Paul Giamatti Breaks Down ‘The Holdovers’ and His Eclectic Career

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Photo Source: “The Holdovers” Credit: Seacia Pavao/Focus Features

In the Envelope: The Actor’s Podcast features in-depth conversations with today’s most noteworthy actors and creators. Join host and senior editor Vinnie Mancuso for this guide to living the creative life from those who are doing it every day.

It’s not often you get to break news to your podcast guest. But Paul Giamatti certainly was surprised to hear that Wikipedia lists “Detective Who Answers Phone Call (uncredited)” in the 1989 slasher film “I, Madman” as his first onscreen role. 

“I have no idea what that is,” the Oscar nominee told us with a laugh. “That’s fantastic, actually. It’s super interesting. It’s just the fascinating world of the internet.” 

A project that Giamatti most definitely does appear in is “The Holdovers,” the 1970s-set dramedy that reunites Giamatti with his “Sideways” director, Alexander Payne. In the film, which opened on October 27, Giamatti plays an uptight classics professor, Paul Hunham, at a New England boarding school. When Christmas rolls around at Barton Academy, Paul is forced to spend the holiday with the handful of people left behind, including troubled student Angus (Dominic Sessa) and the school’s grieving head cook, Mary (Da'Vine Joy Randolph). 

On this episode of In the Envelope: The Actor’s Podcast, Giamatti discusses preparing for “The Holdovers,” working alongside Sessa in the latter’s first onscreen role, and developing his eclectic career over the years. 

Giamatti describes his approach to acting as “skillfully unprepared.”  

“I went to a drama school where I was taught all kinds of techniques, but I don’t know that I rely on them or go back to them particularly anymore. I don’t think I do. … I think it’s just a sense of, ‘It'll come; I’ll figure it out.’ And I’m not alone. I’m going to have other actors there, and when they show up and I start acting with them, that’s when it really starts making sense to me, when I start interacting with the other people. It’s fine and good to sit alone in a room for a while. It’s an interesting thing. I sometimes wonder when you hear about, like, [Robert] De Niro, to play Al Capone, he goes and lives in Italy for seven months. And like: What is he doing? You’re never interacting with anybody else. So what are you doing? I mean, obviously, he’s doing something because it works. But I start learning more about the character by interacting with the other actors, and then the director. But no, I don’t really have a set process.”

The Holdovers

Dominic Sessa, Da’Vine Joy Randolph, and Paul Giamatti in “The Holdovers” Credit: Seacia Pavao/Focus Features 

Acting with Sessa gave Giamatti a fresh perspective on his own work. 

“He [Sessa] really had no problems. People keep saying to me, ‘Were you mentoring him?’ I'm like, ‘No, I didn’t do anything, really, for him.’ He was terrific and comfortable. But there was a really nice way that his newness and his seriousness of purpose [affected me]. He would be very thoughtful and advocate for his character in a way that sometimes I’ve forgotten, in a way, because I’ve gained a lot of professionalism. I’ll come in and do my stuff. But there’s a way in which, over the years, I’ve trained myself to just be a guy that goes, ‘OK, that's what I'm doing. You want to tell me something different, tell me what to do. You want me to go where? You want me to do what?’ And sometimes I don’t let myself stop and think about stuff, and he did. I’d watch him and go, ‘Good for you. You’re letting yourself think; you’re letting yourself advocate for the character in a lot of ways.’ I’ve kind of forgotten to do that, sometimes.… I have a level of skill that might be different from his, but there was a thoughtfulness that was really nice.”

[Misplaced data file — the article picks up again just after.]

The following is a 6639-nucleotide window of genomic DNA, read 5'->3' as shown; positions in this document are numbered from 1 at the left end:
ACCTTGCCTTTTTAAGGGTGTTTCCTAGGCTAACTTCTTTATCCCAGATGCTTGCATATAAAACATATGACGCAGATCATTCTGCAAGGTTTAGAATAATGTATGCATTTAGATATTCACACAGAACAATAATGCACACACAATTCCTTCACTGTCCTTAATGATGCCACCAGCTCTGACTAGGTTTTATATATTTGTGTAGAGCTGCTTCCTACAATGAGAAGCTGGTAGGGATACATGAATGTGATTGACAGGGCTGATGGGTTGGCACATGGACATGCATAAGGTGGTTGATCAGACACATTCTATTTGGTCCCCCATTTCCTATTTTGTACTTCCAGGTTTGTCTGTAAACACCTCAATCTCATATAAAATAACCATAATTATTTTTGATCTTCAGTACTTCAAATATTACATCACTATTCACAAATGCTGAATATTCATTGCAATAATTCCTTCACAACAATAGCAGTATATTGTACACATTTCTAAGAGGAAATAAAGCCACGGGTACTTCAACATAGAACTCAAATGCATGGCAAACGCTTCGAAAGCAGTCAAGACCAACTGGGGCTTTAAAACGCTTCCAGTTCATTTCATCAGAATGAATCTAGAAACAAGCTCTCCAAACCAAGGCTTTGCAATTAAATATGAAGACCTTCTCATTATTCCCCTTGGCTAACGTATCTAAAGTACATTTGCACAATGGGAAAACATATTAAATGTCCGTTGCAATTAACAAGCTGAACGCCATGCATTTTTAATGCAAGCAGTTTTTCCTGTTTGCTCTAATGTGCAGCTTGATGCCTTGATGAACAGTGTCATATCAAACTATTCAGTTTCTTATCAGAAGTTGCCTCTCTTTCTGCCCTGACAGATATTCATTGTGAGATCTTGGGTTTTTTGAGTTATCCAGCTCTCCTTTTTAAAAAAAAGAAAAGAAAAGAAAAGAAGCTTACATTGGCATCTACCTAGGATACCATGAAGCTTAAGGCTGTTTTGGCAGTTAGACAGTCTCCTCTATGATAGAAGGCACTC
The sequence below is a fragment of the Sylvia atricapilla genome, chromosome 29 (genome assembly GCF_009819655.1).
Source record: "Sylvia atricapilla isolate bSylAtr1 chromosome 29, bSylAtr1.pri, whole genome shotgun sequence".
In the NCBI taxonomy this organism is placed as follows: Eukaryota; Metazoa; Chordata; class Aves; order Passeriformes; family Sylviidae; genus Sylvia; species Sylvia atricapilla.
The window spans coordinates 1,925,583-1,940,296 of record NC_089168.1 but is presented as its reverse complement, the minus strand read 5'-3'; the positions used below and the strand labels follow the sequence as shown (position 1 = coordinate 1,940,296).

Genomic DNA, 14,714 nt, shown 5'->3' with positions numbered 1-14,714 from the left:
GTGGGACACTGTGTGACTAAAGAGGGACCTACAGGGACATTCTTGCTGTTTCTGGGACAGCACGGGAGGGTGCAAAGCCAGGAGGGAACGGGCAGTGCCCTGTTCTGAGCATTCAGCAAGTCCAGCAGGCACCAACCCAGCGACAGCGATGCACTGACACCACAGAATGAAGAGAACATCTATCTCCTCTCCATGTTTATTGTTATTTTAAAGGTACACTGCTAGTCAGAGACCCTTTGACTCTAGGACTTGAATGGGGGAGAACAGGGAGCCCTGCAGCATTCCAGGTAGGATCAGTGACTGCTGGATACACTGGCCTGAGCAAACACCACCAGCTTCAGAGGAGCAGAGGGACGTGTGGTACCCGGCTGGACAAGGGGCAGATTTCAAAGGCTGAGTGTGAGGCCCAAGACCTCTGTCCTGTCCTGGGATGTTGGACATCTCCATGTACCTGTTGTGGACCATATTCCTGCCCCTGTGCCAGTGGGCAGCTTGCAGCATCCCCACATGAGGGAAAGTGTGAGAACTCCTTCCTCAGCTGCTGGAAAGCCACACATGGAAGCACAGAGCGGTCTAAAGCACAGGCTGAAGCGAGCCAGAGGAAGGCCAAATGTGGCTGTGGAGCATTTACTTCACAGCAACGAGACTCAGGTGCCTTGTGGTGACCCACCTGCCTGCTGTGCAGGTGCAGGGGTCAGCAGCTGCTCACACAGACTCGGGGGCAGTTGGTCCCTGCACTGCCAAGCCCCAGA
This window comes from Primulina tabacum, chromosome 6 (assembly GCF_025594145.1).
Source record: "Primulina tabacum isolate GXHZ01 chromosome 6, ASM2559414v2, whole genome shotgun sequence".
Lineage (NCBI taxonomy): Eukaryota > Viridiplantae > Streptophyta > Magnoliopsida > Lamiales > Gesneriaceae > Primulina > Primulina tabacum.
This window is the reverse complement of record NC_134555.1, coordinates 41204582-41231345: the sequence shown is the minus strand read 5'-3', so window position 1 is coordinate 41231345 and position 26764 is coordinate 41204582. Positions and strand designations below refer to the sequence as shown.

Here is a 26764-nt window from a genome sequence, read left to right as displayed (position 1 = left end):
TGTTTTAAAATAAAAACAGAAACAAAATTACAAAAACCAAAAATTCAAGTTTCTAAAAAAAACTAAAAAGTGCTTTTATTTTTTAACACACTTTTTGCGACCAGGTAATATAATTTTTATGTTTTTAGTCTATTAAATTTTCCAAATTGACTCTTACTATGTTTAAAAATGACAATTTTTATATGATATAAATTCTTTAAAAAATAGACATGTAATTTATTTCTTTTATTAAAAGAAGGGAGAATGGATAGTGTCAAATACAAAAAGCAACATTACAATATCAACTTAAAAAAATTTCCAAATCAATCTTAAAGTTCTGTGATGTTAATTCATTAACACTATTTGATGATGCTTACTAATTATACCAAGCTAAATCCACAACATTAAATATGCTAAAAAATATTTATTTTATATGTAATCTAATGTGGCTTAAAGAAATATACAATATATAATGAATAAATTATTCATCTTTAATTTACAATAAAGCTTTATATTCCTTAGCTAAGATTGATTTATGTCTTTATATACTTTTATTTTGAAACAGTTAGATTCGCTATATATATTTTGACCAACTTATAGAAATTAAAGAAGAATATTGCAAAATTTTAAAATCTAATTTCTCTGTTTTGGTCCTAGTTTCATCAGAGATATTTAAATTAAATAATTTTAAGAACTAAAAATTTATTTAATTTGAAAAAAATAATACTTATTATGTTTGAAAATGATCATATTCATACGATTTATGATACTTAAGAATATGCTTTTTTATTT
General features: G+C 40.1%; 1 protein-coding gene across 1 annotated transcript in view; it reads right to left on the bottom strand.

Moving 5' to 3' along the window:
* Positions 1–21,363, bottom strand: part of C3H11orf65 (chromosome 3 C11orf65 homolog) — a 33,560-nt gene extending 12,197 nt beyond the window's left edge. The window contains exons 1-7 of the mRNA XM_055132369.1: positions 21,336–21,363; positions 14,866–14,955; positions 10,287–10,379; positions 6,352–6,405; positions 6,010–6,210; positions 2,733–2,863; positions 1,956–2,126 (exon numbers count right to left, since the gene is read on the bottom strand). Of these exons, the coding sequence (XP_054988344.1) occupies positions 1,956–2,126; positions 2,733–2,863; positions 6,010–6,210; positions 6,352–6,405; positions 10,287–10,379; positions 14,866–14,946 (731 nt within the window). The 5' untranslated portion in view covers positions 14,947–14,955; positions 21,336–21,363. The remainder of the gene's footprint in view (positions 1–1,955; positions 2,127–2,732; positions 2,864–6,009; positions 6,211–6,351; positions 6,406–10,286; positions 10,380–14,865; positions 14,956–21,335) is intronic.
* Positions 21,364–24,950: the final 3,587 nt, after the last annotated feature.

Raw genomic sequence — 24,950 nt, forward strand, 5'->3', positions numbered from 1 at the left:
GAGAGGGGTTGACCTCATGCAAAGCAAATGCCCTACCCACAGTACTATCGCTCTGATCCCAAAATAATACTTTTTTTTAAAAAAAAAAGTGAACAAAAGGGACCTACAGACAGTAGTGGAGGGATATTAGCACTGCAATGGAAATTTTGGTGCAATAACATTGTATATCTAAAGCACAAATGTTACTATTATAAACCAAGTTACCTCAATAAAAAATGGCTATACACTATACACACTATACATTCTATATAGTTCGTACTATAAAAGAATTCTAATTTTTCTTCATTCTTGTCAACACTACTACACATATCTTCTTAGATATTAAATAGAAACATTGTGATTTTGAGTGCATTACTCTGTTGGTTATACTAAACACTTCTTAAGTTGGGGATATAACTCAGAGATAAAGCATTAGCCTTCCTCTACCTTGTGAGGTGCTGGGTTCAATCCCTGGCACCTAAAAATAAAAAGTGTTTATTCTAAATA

Giamatti’s one disagreement with Payne exemplifies the actor-director relationship. 

“We were rehearsing a scene, and I sat down at a certain point because I had this impulse to sit down. [Payne] came up to me and said, ‘Talk to me about sitting down.’ And I said, ‘Well, I don't know, I just had an impulse.’ And he kind of went, ‘Hmm, I don't know, I think you should stand.’ And I said, ‘No, no, I don't think I should stand.’ We parted ways, and clearly he walked off going, ‘Hmm, sitting down.’ And I walked off going, ‘Huh, standing up.’ And we came back to shoot the scene, and he goes, ‘Sitting down. I got it. I got it. Go ahead, sit down.’ I said ‘No, no, no, no, no. I want to try standing up. One time. Let’s rehearse it one more time.’ We rehearsed it, I stood up, and I said, ‘No, you're right. I should stand up.’ I don't know why it was. I don’t know why he was right. I don’t know why he figured I was right. But we never even really said anything to each other. And that’s about what it is, you know? It’s an openness to being able to go, ‘You know what? Cool. You’re right. Sit down.’”

Listen and subscribe to In the Envelope to hear our full conversation with Giamatti.

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